examined in the press. One journalist who tried to approach Mubarak about his wealth ended up in jail for even speculating about it. Today the candidates take jabs at each other about every possible subject. The debate leaves people confused. Political respectability is going down the drain.

The citizens have never seen such attacks and don’t know how to respond.

The presidential race has turned into turmoil and confusion. As two of the prominent candidates debated, a simple question revealed the new landscape in Egypt. A moderator asked about the health condition and wealth of each man. Probably having a clue about what was coming, Abdel-Moneim Abolfotoh presented a copy of his medical records, revealing slight blood pressure and diabetes. Arm Moussa wasn’t as well prepared and claimed the entire issue was a smoke screen. And so the debate goes on with the audience mystified by such personal attacks and candor from their potential leader.

What will May 23 bring? A startled electorate certainly will not be electing
another pharaoh. Possibly the question of reopening the peace treaty with Israel will be somewhere in the mix. Egypt’s ruling military generals probably remain as concerned as any group in the country. The crisis from a year and a half ago may have eased some, but the revolution is far from over.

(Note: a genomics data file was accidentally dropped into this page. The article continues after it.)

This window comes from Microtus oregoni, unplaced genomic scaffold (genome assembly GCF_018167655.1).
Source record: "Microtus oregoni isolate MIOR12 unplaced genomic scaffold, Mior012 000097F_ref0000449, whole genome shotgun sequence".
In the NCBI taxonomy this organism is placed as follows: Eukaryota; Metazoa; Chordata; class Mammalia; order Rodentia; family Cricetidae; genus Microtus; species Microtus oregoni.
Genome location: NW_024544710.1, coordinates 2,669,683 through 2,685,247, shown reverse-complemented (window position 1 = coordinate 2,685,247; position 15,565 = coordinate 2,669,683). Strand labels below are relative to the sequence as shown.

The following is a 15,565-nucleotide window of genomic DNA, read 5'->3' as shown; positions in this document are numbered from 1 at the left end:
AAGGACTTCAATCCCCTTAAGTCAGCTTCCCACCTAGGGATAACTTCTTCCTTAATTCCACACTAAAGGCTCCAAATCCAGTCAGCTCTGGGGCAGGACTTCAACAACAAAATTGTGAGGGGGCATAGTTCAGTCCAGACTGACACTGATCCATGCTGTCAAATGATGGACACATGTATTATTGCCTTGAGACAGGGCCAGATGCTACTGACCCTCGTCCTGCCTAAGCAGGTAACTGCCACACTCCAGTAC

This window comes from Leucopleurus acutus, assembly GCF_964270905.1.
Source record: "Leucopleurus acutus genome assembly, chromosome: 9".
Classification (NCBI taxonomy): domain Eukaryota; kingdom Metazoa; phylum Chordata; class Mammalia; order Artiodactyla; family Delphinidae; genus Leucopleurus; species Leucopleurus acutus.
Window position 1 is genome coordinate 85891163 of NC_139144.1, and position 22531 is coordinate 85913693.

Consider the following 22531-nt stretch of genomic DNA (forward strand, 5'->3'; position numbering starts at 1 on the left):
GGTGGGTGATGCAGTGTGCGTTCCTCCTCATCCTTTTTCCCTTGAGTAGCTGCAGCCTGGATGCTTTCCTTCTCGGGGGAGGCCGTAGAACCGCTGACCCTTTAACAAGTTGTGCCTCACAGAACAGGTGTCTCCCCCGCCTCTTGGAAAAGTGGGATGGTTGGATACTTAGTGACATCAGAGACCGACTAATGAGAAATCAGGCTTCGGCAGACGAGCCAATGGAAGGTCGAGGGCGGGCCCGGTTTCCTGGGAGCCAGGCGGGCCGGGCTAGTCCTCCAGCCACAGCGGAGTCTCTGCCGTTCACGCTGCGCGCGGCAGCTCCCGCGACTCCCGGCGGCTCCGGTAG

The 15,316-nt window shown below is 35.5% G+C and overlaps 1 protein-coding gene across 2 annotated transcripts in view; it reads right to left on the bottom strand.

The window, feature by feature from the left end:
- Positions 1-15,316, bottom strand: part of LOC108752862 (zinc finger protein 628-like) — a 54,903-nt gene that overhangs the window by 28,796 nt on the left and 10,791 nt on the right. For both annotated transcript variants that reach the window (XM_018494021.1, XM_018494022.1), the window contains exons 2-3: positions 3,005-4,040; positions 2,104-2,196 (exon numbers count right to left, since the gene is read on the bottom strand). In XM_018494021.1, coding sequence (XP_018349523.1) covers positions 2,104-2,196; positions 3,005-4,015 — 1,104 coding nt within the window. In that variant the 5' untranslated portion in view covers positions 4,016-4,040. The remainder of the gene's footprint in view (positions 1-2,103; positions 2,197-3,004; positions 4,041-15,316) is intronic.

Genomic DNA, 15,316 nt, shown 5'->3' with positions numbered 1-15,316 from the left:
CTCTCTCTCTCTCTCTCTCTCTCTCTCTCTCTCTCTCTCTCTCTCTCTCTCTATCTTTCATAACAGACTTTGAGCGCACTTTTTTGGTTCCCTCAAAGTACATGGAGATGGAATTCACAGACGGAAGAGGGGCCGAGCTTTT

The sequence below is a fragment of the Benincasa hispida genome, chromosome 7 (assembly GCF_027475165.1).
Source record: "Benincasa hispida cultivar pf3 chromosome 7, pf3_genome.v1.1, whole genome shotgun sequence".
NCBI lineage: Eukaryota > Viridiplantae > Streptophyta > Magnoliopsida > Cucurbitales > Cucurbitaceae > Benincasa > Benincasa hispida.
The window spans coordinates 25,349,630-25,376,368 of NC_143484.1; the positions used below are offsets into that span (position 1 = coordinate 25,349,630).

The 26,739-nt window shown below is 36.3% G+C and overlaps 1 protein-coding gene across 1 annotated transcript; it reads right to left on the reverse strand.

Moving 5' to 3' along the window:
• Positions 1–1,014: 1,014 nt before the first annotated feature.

Keep your eye on Egypt. How the country votes may yet prove to be a
telling omen of what the Arab Spring now means.

Question : Do you think Egypt will come out of this chaos a stronger country?
Could we be entering another stage of confusion? Is there any light at the end of the
tunnel?

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MEET THE MOSSAD MAN

Meir Dagan remains a robust, bald-headed man with squinting eyes that peer out of narrow glasses. Ariel Sharon once said that Dagan’s specialty was severing an Arab’s head form his body. Dagan no longer comments on such epitaphs and turns his attention elsewhere. During his unprecedented eight-year term, he restored the agency’s prestige. Many of his efforts have proven highly significant including the assassination of Imad Moughniyet, Hevbollah’s notorious chief of operations, and the strike that stopped Syrian’s attempts to develop nuclear weapons.